All abstracts, presentations and full papers are now available in the online conference archive ( – it is necessary to create an account to obtain the pdf of the papers which were uploaded by the authors. The journal Environmental Policy and Governance (EPG) will publish a special issue covering material from this conference and other publication opportunities will be explored in a second step.

Picture 2: The local organizing committee, during the closing session, Lille, June 21st (© Irene Ring, Helmholtz Centre for Environmental Research - UFZ, Germany)

The next biennial ESEE conference will take place on 30th June – 3rd July, 2015 in Leeds, UK.


Olivier Petit

ESEE 2013 organising committee & ESEE Conference committee Chair


Election to the board of the ISEE

The ISEE Election of seven Board Members and President Elect will take place in November 2013. The elected candidates will serve for the term January 2014 to December 2016. The President-elect will then serve as President from January 2017 for two years and subsequently as past-President for a further two years.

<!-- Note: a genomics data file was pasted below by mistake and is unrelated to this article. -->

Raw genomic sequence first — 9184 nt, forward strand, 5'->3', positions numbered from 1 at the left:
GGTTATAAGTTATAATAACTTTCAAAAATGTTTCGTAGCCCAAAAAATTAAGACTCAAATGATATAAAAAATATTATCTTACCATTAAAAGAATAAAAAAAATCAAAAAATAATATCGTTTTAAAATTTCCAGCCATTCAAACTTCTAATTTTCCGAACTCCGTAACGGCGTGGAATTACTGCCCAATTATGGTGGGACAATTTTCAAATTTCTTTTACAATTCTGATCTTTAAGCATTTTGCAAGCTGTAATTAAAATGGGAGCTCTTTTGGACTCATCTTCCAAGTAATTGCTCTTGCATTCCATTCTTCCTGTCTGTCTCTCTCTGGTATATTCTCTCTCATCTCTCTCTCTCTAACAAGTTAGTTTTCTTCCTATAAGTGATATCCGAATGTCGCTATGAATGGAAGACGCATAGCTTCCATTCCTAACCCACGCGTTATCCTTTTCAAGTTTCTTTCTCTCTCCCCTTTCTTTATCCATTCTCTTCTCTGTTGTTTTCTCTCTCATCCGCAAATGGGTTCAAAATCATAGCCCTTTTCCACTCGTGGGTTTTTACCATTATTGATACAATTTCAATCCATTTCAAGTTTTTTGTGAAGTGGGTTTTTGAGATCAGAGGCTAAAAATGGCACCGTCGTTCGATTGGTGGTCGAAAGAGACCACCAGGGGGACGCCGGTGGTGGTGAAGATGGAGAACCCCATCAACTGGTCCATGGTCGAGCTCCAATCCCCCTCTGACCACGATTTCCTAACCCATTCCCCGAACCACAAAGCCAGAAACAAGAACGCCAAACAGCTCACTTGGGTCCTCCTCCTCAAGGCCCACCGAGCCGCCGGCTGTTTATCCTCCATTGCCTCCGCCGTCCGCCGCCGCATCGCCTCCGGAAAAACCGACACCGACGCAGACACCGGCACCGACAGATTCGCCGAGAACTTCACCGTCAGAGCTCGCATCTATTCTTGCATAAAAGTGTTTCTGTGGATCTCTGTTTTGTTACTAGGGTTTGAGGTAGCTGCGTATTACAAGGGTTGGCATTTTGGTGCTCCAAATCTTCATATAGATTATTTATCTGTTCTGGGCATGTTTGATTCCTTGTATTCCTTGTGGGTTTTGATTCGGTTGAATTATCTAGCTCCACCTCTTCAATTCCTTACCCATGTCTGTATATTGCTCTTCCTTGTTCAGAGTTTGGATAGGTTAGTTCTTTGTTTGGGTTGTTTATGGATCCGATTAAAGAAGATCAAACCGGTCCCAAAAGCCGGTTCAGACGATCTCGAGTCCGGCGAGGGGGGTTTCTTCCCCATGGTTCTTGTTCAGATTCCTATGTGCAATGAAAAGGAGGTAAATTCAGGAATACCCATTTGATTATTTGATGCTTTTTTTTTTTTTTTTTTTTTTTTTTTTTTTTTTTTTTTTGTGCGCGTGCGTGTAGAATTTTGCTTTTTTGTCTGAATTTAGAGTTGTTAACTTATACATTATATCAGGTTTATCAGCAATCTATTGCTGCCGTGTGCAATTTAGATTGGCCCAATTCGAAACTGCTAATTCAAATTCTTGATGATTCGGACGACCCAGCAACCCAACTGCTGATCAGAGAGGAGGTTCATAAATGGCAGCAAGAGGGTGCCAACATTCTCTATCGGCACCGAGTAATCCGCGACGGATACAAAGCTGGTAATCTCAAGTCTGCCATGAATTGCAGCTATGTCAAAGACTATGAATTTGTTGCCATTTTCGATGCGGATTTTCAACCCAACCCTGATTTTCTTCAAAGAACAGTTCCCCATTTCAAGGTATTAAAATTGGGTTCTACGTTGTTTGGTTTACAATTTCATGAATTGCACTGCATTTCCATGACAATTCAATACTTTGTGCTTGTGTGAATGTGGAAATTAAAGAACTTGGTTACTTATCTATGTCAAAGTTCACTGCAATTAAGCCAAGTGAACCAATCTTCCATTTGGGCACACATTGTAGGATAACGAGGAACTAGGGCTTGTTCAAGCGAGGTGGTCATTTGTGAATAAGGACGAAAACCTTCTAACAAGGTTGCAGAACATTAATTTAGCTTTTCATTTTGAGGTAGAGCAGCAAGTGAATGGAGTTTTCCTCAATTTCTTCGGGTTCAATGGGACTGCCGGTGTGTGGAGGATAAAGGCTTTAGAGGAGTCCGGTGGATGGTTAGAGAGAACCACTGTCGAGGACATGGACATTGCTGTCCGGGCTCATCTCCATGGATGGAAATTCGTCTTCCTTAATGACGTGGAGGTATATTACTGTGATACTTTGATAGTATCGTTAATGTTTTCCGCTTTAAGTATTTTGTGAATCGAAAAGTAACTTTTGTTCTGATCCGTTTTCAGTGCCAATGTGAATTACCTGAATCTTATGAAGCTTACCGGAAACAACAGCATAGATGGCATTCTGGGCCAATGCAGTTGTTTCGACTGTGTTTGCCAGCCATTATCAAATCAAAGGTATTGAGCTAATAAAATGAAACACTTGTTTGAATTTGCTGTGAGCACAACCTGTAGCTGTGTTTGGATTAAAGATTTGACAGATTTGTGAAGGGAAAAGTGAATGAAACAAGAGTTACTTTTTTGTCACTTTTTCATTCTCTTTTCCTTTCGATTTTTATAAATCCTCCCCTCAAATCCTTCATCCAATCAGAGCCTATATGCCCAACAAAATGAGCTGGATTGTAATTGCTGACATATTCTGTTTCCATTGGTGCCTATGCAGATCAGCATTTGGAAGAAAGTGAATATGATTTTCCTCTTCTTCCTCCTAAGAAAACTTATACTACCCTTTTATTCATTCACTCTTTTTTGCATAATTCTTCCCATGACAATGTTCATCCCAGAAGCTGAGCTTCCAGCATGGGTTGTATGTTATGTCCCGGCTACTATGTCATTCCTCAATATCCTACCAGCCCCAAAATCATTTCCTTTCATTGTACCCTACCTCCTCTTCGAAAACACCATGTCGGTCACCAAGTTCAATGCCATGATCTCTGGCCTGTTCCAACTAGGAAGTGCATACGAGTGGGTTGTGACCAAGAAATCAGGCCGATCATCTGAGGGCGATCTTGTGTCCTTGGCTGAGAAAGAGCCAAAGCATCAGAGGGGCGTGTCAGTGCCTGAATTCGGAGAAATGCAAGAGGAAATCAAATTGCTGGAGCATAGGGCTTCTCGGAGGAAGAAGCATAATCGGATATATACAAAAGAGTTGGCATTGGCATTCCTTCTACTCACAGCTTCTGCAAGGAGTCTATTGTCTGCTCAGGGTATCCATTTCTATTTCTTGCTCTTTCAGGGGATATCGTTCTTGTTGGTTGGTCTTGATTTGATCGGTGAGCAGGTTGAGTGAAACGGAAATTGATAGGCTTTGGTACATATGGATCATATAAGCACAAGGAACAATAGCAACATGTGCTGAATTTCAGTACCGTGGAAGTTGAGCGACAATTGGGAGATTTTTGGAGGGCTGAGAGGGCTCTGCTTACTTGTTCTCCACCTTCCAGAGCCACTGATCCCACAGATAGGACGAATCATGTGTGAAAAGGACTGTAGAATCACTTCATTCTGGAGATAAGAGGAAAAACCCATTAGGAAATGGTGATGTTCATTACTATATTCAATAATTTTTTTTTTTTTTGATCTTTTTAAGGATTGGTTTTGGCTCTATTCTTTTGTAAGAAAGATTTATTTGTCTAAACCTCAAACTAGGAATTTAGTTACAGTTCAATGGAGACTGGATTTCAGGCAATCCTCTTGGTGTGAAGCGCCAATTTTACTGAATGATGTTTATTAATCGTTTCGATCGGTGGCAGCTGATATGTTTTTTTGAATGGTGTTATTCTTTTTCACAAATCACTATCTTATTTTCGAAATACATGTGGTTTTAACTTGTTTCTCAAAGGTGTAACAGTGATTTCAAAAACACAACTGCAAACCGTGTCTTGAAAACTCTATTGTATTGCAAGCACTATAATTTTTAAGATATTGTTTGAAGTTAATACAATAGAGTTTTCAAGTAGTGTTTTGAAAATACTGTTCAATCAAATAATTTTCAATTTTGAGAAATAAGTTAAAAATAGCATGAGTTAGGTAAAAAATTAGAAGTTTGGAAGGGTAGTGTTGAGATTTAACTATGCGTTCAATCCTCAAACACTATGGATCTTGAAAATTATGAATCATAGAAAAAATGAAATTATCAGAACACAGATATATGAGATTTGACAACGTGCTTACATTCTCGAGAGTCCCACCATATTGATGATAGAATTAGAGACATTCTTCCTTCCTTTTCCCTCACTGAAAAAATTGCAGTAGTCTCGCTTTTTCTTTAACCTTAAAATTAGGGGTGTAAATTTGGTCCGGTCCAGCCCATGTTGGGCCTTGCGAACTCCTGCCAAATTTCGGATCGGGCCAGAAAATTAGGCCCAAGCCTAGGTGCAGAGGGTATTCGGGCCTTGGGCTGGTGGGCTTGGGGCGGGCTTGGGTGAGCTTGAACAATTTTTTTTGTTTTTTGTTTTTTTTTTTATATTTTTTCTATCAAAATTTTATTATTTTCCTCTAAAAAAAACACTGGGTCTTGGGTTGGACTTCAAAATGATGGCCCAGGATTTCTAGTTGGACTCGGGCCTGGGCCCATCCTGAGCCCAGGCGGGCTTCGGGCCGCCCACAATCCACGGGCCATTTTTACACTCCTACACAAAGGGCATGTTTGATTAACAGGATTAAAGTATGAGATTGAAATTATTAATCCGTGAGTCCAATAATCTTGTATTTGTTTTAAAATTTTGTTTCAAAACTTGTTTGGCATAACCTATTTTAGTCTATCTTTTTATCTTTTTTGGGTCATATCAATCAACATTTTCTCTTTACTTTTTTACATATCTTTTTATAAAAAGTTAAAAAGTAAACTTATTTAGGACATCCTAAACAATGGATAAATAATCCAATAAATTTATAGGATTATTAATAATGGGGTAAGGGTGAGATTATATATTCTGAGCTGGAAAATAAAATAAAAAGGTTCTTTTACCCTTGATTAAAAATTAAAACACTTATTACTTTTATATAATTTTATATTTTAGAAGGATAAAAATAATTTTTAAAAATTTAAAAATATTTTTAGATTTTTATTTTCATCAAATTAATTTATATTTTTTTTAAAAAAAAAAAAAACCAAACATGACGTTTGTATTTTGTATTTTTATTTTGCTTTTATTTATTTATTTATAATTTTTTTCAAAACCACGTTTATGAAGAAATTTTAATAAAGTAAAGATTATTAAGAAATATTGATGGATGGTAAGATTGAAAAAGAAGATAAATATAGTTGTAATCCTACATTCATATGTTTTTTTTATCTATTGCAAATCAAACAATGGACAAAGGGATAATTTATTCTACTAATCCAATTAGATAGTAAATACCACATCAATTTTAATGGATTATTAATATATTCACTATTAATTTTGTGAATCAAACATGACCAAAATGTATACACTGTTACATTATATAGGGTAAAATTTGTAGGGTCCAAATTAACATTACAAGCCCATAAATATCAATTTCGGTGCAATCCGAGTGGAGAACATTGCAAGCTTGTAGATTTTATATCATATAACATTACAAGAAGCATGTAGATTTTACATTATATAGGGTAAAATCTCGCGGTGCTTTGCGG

You are invited to suggest names of candidates for the Nominating Committee to consider. It would be helpful to add brief biographical and contact details for each candidate you suggest.

Please email your suggestion(s) to

ISEE International Biennial Conference 2014: "Equity Within Planetary Boundaries"

Save the date: The ISEE Conference will take place from 13 - 15 August 2014 in Reykjavik, Iceland. More information will be circulated in due time.

New Center for Design, Innovation and Sustainable Transition (DIST) in Denmark, including ecological economics